Creativity and Confinement: Harnessing the Creative Power of Hope
A charity has a huge responsibility for compliance with legal acts and policies.
- Legislation and Policies
- The Charity Commission
- Governing Document
- Reporting and Record-keeping
Most importantly we (the Northern Ireland Kidney Research Fund) must spend our money wisely and that is why 90% of our income is spent on research to help beat kidney disease.
Our research begins in NI with the results spread to all corners of the world.
I was delighted to attend a performance from Mr Chris Bailey at the Queen’s Brian Friel Theatre. Mr Bailey is the Arts and Health Lead at the World Health Organisation (WHO). His performance was based on his perception of confinement in chronic illness, with a focus on kidney disease.
You may well ask what has this to do with NIKRF?
This event was organised by Dr Trisha Forbes, one of our sponsored Research Fellows, who is investigating evidence for arts-based interventions for those with renal disease. This involves amongst others a partnership with the WHO.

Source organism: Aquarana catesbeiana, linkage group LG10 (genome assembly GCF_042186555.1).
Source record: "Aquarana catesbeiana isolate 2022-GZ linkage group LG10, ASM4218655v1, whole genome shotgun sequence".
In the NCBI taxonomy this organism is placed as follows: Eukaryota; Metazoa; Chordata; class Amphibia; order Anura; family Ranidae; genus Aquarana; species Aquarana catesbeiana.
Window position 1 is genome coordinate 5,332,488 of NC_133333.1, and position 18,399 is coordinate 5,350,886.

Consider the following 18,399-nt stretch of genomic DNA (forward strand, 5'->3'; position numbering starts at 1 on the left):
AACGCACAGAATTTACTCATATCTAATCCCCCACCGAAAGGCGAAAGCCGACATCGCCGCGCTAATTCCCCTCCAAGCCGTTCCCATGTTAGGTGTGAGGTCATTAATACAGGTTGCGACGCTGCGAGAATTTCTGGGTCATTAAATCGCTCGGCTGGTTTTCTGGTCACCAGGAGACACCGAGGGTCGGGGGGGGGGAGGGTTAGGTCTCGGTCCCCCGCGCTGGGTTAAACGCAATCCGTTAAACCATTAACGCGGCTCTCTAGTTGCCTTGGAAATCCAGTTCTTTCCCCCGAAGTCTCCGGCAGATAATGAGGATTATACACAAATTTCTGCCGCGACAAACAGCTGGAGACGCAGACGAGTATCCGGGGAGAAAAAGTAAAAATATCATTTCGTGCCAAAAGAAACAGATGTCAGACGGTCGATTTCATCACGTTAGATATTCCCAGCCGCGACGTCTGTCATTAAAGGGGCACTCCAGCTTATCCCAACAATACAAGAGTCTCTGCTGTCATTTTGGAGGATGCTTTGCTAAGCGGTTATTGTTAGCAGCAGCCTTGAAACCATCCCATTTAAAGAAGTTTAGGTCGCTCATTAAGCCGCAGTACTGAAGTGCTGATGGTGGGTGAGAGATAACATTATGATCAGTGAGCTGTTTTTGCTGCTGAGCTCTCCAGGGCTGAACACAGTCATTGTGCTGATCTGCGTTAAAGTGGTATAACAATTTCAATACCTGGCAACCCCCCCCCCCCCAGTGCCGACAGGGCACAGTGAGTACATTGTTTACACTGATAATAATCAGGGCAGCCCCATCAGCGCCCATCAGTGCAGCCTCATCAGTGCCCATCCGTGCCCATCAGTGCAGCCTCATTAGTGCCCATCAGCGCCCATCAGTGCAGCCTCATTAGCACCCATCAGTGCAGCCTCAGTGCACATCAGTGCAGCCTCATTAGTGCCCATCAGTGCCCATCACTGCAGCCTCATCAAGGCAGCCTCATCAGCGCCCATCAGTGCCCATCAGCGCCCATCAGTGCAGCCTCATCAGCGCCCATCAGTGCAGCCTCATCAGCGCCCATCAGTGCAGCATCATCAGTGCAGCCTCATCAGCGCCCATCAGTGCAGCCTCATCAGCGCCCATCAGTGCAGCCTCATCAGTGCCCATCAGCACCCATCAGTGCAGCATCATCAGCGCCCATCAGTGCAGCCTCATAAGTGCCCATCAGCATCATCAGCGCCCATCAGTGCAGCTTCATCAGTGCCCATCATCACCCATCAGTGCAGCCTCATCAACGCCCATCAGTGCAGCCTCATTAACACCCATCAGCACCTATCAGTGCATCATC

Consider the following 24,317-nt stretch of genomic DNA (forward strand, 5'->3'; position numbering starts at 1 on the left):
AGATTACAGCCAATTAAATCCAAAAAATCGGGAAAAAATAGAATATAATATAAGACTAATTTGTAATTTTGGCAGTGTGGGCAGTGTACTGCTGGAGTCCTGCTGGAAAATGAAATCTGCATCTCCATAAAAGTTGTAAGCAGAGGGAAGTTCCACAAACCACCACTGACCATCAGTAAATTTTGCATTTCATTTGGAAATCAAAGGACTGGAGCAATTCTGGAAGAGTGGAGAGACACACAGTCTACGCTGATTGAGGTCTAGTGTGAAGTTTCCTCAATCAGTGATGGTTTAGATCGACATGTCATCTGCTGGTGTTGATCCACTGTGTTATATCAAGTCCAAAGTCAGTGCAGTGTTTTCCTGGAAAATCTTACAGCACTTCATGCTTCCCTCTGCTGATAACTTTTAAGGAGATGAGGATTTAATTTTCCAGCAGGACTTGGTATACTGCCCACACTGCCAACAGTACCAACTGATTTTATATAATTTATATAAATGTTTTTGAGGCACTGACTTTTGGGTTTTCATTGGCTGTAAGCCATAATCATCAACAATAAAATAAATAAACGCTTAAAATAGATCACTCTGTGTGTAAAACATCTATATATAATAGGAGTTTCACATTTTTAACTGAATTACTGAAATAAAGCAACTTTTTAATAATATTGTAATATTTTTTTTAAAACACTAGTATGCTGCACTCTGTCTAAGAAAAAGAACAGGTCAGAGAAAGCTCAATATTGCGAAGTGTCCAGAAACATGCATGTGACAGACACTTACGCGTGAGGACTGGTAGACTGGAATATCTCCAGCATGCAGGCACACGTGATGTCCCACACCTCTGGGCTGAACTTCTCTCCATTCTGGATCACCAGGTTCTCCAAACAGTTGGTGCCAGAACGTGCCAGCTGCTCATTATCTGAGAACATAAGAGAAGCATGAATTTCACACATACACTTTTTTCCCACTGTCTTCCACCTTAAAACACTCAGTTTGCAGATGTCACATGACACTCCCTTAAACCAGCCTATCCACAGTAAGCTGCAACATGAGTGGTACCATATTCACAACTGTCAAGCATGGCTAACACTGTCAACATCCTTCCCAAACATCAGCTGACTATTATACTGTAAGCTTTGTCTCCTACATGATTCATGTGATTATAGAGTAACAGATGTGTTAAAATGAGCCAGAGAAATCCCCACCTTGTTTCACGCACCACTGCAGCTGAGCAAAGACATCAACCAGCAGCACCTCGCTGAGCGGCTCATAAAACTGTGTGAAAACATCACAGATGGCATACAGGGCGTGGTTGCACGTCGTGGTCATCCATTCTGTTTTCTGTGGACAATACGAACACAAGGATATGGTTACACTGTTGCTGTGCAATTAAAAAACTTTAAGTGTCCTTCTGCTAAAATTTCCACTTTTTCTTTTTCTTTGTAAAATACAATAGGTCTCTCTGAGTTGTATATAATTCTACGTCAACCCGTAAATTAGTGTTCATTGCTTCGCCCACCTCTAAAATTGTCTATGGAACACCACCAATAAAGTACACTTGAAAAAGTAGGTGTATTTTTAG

End Stage Kidney Disease leads to many people having to undertake dialysis for the remainder of their lives. This involves a very regimented lifestyle – 4 hours on a dialysis machine 3 x per week, copious amounts of medicines, and a very restricted diet and fluid intake.
The psychological impact on people suffering with kidney disease is immense including depression and anxiety. Studies have shown that Arts Based Therapies have very beneficial results for such people.
The performance began with Mr William Johnston, a long-time kidney patient, advocating how writing poetry has helped him come to terms with his confinement. He recited, ‘The Big Fight’ which described his personal fight for life.
Mr Bailey followed this up with a song, ‘Please don’t take my sunshine away.’ When he was a boy his father used to sing this every night to him as he was afraid of the dark. Unknown to him at the time he was to take terminal glaucoma leading to a permanent loss of sight.
He described how he had to come to terms with the reality of trying to find hope with such an adverse condition. A former actor Mr Bailey spoke emotively for well over one hour without a note, giving hope to others.
It is exciting to see what this funded research will produce for renal patients.